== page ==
Staphylococcus aureus is a major pathogen in bone associated infections due to its ability to adhere and form biofilms on bone and/or implants. Moreover, recrudescent and chronic infections have been associated with S. aureus capacity to invade and persist within osteoblast cells. With the growing need of novel therapeutic tools, this research aimed to evaluate some important key biological properties of a novel carrier system composed of acrylic bone cement (polymethylmethacrylate – PMMA), loaded with a release modulator (lactose) and an antibiotic (levofloxacin).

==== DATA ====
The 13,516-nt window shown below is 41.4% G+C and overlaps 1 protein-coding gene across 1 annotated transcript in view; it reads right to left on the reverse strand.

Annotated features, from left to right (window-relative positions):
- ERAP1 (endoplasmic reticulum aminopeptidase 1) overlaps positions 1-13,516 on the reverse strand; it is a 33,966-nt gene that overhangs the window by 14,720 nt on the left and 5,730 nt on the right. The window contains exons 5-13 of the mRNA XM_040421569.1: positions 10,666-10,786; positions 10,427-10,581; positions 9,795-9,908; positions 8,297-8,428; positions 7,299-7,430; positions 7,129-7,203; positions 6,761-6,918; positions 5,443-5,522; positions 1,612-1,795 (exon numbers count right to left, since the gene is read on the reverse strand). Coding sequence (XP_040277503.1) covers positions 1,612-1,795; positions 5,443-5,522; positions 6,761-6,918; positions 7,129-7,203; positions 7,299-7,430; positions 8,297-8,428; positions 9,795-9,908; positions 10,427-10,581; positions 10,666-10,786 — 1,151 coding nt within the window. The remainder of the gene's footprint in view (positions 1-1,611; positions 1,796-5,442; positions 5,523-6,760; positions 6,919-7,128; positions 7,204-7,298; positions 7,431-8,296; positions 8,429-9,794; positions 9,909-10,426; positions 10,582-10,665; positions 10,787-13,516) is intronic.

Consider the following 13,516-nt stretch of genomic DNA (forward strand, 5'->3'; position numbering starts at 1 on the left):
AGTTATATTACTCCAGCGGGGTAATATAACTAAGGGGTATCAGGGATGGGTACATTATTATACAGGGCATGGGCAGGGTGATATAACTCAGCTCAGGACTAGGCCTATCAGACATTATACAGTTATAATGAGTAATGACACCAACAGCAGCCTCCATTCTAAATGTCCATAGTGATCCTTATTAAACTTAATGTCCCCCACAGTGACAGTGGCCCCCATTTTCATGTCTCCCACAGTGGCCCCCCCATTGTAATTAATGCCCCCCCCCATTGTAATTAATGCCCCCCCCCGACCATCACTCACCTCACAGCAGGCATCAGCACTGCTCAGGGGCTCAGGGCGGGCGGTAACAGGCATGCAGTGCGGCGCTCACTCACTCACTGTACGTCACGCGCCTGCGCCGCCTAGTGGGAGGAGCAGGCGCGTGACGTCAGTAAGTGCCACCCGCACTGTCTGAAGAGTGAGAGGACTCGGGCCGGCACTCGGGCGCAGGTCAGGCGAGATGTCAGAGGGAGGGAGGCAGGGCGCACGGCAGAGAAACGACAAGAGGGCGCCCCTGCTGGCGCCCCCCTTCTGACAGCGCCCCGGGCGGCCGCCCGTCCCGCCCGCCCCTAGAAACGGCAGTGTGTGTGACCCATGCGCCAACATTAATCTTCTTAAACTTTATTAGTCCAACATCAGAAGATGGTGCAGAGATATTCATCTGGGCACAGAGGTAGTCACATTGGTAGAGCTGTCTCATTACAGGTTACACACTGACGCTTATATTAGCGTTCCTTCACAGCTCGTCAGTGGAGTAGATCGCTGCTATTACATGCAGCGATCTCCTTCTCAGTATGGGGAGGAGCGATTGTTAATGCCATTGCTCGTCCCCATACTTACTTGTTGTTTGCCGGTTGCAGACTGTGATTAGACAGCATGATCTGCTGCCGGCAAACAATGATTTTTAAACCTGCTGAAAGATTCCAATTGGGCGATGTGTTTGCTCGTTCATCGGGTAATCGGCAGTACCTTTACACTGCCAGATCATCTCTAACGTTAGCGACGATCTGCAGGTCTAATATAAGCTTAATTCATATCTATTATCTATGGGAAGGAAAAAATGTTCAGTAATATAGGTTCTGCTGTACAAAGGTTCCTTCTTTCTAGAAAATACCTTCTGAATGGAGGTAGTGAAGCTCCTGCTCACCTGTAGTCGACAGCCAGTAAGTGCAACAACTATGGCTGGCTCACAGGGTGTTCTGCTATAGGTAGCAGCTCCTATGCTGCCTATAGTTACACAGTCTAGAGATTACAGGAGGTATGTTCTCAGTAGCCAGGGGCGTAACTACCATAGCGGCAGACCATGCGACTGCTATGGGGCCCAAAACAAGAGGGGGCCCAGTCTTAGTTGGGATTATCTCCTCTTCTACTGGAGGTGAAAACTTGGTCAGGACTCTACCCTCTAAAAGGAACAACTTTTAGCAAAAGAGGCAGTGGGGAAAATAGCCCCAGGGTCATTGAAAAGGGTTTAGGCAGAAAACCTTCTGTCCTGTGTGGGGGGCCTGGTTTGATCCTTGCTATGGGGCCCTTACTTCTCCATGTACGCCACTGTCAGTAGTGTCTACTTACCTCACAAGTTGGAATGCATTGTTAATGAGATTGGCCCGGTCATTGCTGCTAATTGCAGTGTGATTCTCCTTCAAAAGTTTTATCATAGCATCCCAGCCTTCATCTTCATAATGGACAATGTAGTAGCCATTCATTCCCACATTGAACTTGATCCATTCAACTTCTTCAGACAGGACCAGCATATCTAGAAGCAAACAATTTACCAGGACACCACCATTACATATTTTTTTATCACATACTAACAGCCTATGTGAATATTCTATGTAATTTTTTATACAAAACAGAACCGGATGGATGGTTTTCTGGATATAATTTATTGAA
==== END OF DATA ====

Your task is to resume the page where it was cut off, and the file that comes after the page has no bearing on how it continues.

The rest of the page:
Levofloxacin-loaded bone cement (BC) exhibited antimicrobial effects against planktonic and biofilm forms of S. aureus (evaluated by a flow chamber system). Moreover, novel BC formulation showed high anti-bacterial intraosteoblast activity. This fact led to the conclusion that levofloxacin released from BC matrices could penetrate the cell membrane of osteoblasts and be active against S. aureus strains in the intracellular environment. Furthermore, levofloxacin-BC formulations showed no significant in vitro cytotoxicity and no allergic potential (measured by the in vivo chorioallantoic membrane assay). Our results indicate that levofloxacin-loaded BC has potential as a local antibiotic delivery system for treating S. aureus associated bone infections.